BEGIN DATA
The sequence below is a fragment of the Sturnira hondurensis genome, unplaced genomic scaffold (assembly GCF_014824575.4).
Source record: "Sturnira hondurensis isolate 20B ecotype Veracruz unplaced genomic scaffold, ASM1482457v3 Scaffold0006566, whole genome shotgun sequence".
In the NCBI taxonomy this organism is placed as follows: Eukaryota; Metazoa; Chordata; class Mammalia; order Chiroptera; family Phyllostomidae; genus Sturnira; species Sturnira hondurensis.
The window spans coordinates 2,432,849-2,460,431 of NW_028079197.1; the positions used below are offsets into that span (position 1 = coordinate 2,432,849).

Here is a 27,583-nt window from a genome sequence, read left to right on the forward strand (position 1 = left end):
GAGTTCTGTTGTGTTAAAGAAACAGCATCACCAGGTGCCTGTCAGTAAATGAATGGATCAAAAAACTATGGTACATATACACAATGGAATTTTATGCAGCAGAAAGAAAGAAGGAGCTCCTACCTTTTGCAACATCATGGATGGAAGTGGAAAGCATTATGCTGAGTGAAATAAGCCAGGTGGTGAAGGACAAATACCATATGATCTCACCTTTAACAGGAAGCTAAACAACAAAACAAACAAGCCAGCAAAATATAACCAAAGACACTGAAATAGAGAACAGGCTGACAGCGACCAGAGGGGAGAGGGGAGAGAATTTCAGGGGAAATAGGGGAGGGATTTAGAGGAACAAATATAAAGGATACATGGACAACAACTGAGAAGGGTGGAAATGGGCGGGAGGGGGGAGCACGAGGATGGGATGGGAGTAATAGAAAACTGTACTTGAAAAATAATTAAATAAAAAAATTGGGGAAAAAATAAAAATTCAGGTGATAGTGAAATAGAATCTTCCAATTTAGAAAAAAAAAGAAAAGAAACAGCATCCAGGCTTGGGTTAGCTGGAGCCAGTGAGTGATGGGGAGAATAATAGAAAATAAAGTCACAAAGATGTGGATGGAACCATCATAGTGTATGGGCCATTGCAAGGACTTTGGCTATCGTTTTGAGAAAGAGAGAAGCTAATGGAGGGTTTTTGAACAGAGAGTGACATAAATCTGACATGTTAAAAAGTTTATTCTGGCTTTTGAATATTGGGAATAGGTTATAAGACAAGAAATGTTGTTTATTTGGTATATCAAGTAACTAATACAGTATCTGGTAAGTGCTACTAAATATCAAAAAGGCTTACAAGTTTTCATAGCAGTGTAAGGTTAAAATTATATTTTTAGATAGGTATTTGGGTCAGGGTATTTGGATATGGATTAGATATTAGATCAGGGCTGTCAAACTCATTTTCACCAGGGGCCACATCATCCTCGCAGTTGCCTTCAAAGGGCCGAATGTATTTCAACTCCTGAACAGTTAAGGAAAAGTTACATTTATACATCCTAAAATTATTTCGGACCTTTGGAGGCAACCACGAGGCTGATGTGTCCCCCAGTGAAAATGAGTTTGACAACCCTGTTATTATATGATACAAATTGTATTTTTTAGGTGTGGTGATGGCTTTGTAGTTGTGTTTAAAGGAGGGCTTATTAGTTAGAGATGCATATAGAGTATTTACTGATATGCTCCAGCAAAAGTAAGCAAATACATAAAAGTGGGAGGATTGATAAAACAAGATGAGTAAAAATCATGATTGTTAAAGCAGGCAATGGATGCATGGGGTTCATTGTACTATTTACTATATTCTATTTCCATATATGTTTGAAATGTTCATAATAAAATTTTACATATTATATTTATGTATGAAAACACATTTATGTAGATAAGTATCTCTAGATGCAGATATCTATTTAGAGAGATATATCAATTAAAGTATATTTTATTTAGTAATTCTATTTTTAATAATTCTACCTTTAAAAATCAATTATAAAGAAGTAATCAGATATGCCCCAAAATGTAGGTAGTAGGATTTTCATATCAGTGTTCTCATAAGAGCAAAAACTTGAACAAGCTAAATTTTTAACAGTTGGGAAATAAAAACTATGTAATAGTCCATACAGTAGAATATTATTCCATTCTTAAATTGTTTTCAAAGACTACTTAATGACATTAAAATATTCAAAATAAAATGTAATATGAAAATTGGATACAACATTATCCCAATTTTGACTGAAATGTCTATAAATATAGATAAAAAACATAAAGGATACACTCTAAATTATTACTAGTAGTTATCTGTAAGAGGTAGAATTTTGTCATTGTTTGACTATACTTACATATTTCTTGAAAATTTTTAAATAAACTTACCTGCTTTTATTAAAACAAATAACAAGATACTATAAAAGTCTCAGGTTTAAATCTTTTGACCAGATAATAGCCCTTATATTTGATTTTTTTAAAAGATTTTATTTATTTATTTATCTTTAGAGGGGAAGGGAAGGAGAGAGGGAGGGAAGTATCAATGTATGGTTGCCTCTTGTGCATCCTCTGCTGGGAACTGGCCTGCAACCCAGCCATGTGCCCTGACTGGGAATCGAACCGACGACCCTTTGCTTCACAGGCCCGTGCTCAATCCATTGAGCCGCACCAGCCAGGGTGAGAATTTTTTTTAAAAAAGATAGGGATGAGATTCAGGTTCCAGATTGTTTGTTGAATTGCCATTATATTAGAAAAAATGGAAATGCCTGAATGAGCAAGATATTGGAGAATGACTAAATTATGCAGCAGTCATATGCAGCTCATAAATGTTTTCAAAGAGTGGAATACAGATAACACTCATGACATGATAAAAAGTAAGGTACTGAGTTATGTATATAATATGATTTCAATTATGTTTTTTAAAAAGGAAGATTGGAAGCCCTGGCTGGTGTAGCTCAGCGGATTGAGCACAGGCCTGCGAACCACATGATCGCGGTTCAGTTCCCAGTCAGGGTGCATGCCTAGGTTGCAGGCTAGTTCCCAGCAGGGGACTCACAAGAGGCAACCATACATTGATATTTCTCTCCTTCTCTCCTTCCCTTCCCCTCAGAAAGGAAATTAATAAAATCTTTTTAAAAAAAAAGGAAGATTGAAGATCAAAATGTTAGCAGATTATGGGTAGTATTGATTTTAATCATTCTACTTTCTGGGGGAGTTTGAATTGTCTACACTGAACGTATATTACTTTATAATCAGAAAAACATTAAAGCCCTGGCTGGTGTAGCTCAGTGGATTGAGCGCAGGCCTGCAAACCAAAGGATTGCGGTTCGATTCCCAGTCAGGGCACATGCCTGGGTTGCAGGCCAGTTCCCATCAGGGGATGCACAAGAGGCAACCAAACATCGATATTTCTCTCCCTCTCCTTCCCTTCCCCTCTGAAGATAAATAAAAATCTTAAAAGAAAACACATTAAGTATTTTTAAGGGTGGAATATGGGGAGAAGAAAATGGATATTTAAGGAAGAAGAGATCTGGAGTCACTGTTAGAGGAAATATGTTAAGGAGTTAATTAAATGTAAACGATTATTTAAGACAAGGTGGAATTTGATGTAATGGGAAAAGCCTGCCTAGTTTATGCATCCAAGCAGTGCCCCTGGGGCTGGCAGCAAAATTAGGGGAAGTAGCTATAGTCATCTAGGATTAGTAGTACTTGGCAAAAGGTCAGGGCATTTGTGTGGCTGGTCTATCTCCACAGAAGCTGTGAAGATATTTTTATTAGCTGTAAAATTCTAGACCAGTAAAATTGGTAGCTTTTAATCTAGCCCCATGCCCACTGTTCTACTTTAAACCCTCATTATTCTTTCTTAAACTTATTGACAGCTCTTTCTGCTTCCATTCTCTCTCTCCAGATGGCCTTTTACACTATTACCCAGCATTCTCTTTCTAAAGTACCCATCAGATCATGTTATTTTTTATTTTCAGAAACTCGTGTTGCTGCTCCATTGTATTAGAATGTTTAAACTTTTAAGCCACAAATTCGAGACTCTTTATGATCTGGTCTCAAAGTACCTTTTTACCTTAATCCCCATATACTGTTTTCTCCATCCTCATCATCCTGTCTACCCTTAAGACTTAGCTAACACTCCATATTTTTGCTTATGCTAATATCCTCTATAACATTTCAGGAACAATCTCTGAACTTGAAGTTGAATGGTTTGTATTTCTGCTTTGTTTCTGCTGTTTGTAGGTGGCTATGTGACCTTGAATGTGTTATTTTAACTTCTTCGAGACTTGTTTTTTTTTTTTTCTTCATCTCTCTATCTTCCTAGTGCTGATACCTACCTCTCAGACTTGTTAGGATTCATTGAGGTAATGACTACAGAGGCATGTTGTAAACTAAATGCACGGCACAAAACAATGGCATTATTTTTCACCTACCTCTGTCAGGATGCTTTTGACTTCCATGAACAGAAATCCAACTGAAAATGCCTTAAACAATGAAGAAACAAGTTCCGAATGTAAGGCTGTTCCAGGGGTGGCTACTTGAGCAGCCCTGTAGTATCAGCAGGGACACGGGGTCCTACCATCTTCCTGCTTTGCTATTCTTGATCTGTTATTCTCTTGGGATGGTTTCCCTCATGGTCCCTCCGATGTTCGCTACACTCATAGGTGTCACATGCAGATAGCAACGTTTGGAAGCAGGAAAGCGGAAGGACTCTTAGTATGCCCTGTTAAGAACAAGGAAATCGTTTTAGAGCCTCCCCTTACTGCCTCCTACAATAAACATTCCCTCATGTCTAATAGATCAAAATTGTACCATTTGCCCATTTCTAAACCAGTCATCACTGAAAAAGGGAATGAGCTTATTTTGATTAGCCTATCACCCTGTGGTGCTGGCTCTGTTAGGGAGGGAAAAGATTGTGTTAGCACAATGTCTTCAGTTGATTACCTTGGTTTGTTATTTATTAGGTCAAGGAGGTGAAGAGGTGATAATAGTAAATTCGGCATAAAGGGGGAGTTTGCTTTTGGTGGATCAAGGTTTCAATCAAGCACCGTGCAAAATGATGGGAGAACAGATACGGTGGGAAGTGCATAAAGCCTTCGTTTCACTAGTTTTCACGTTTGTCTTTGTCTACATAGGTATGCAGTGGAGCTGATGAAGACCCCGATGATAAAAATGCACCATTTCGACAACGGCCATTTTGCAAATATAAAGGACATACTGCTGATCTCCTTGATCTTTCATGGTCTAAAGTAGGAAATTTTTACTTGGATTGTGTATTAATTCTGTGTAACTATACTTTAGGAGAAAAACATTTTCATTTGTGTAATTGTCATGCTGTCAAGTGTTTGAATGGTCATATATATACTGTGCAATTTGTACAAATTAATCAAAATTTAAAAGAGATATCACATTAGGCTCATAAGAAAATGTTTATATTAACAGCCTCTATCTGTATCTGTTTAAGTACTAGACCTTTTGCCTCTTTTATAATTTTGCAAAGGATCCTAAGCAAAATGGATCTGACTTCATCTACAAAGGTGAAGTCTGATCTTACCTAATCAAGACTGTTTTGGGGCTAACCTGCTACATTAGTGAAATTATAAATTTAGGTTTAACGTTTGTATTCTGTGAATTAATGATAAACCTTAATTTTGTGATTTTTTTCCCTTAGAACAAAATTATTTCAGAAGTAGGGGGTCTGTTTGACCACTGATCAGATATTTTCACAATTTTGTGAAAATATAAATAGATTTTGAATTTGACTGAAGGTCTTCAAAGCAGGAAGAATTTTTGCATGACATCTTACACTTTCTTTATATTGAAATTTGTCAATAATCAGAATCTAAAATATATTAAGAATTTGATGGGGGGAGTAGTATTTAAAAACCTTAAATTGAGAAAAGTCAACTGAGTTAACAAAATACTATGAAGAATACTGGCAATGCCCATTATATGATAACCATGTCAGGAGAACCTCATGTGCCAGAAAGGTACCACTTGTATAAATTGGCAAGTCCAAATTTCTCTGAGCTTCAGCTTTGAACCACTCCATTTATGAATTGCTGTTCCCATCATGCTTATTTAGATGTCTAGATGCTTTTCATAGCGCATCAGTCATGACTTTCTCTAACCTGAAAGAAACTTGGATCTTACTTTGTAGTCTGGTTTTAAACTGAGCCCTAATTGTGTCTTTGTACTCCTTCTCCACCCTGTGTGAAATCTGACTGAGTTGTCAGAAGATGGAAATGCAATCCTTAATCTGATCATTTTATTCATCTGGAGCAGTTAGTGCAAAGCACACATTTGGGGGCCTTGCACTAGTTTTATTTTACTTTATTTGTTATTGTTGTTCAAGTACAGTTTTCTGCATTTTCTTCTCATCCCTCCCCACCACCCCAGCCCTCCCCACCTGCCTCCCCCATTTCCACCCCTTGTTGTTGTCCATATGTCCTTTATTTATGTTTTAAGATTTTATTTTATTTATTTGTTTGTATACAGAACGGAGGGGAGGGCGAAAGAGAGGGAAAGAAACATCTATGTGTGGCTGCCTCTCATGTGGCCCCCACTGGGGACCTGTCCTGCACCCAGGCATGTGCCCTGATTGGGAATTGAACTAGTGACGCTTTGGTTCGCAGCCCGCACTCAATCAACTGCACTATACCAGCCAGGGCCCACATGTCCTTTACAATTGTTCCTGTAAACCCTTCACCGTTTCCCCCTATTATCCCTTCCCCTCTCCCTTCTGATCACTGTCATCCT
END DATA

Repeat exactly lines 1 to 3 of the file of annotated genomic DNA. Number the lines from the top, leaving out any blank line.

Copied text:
The sequence below is a fragment of the Sturnira hondurensis genome, unplaced genomic scaffold (assembly GCF_014824575.4).
Source record: "Sturnira hondurensis isolate 20B ecotype Veracruz unplaced genomic scaffold, ASM1482457v3 Scaffold0006566, whole genome shotgun sequence".
In the NCBI taxonomy this organism is placed as follows: Eukaryota; Metazoa; Chordata; class Mammalia; order Chiroptera; family Phyllostomidae; genus Sturnira; species Sturnira hondurensis.